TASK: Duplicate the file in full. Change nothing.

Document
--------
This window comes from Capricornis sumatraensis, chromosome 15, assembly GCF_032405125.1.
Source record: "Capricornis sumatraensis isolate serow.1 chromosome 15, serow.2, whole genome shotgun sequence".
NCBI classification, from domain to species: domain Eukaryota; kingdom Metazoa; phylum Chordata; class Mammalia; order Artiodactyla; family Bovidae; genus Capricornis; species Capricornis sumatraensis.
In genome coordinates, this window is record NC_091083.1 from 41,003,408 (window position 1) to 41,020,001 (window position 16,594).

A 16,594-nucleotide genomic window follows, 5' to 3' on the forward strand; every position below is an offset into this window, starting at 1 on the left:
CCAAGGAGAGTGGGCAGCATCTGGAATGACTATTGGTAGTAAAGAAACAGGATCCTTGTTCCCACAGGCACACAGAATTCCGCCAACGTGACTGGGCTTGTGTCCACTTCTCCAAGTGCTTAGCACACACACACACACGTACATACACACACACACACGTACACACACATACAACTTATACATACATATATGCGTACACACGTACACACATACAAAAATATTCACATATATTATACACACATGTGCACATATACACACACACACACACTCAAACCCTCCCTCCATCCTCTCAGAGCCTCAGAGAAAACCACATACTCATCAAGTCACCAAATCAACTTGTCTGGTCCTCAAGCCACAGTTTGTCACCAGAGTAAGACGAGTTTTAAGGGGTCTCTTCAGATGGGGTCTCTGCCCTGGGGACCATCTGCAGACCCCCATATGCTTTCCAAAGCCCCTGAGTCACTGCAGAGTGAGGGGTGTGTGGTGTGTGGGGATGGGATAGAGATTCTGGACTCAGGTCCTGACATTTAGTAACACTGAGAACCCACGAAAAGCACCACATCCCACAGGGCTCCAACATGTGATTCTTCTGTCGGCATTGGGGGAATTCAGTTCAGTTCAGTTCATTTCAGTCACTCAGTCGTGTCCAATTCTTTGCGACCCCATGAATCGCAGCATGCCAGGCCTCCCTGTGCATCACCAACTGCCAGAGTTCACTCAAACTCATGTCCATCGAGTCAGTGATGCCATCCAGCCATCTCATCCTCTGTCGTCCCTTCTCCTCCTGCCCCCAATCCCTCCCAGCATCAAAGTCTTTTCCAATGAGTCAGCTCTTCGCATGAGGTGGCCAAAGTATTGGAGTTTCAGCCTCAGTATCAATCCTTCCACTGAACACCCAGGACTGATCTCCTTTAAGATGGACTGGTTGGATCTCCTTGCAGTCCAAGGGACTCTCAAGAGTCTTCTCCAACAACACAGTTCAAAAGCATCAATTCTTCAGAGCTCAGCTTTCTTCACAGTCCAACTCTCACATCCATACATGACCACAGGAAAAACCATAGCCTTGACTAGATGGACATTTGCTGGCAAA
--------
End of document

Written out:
This window comes from Capricornis sumatraensis, chromosome 15, assembly GCF_032405125.1.
Source record: "Capricornis sumatraensis isolate serow.1 chromosome 15, serow.2, whole genome shotgun sequence".
NCBI classification, from domain to species: domain Eukaryota; kingdom Metazoa; phylum Chordata; class Mammalia; order Artiodactyla; family Bovidae; genus Capricornis; species Capricornis sumatraensis.
In genome coordinates, this window is record NC_091083.1 from 41,003,408 (window position 1) to 41,020,001 (window position 16,594).

A 16,594-nucleotide genomic window follows, 5' to 3' on the forward strand; every position below is an offset into this window, starting at 1 on the left:
CCAAGGAGAGTGGGCAGCATCTGGAATGACTATTGGTAGTAAAGAAACAGGATCCTTGTTCCCACAGGCACACAGAATTCCGCCAACGTGACTGGGCTTGTGTCCACTTCTCCAAGTGCTTAGCACACACACACACACGTACATACACACACACACACGTACACACACATACAACTTATACATACATATATGCGTACACACGTACACACATACAAAAATATTCACATATATTATACACACATGTGCACATATACACACACACACACACTCAAACCCTCCCTCCATCCTCTCAGAGCCTCAGAGAAAACCACATACTCATCAAGTCACCAAATCAACTTGTCTGGTCCTCAAGCCACAGTTTGTCACCAGAGTAAGACGAGTTTTAAGGGGTCTCTTCAGATGGGGTCTCTGCCCTGGGGACCATCTGCAGACCCCCATATGCTTTCCAAAGCCCCTGAGTCACTGCAGAGTGAGGGGTGTGTGGTGTGTGGGGATGGGATAGAGATTCTGGACTCAGGTCCTGACATTTAGTAACACTGAGAACCCACGAAAAGCACCACATCCCACAGGGCTCCAACATGTGATTCTTCTGTCGGCATTGGGGGAATTCAGTTCAGTTCAGTTCATTTCAGTCACTCAGTCGTGTCCAATTCTTTGCGACCCCATGAATCGCAGCATGCCAGGCCTCCCTGTGCATCACCAACTGCCAGAGTTCACTCAAACTCATGTCCATCGAGTCAGTGATGCCATCCAGCCATCTCATCCTCTGTCGTCCCTTCTCCTCCTGCCCCCAATCCCTCCCAGCATCAAAGTCTTTTCCAATGAGTCAGCTCTTCGCATGAGGTGGCCAAAGTATTGGAGTTTCAGCCTCAGTATCAATCCTTCCACTGAACACCCAGGACTGATCTCCTTTAAGATGGACTGGTTGGATCTCCTTGCAGTCCAAGGGACTCTCAAGAGTCTTCTCCAACAACACAGTTCAAAAGCATCAATTCTTCAGAGCTCAGCTTTCTTCACAGTCCAACTCTCACATCCATACATGACCACAGGAAAAACCATAGCCTTGACTAGATGGACATTTGCTGGCAAA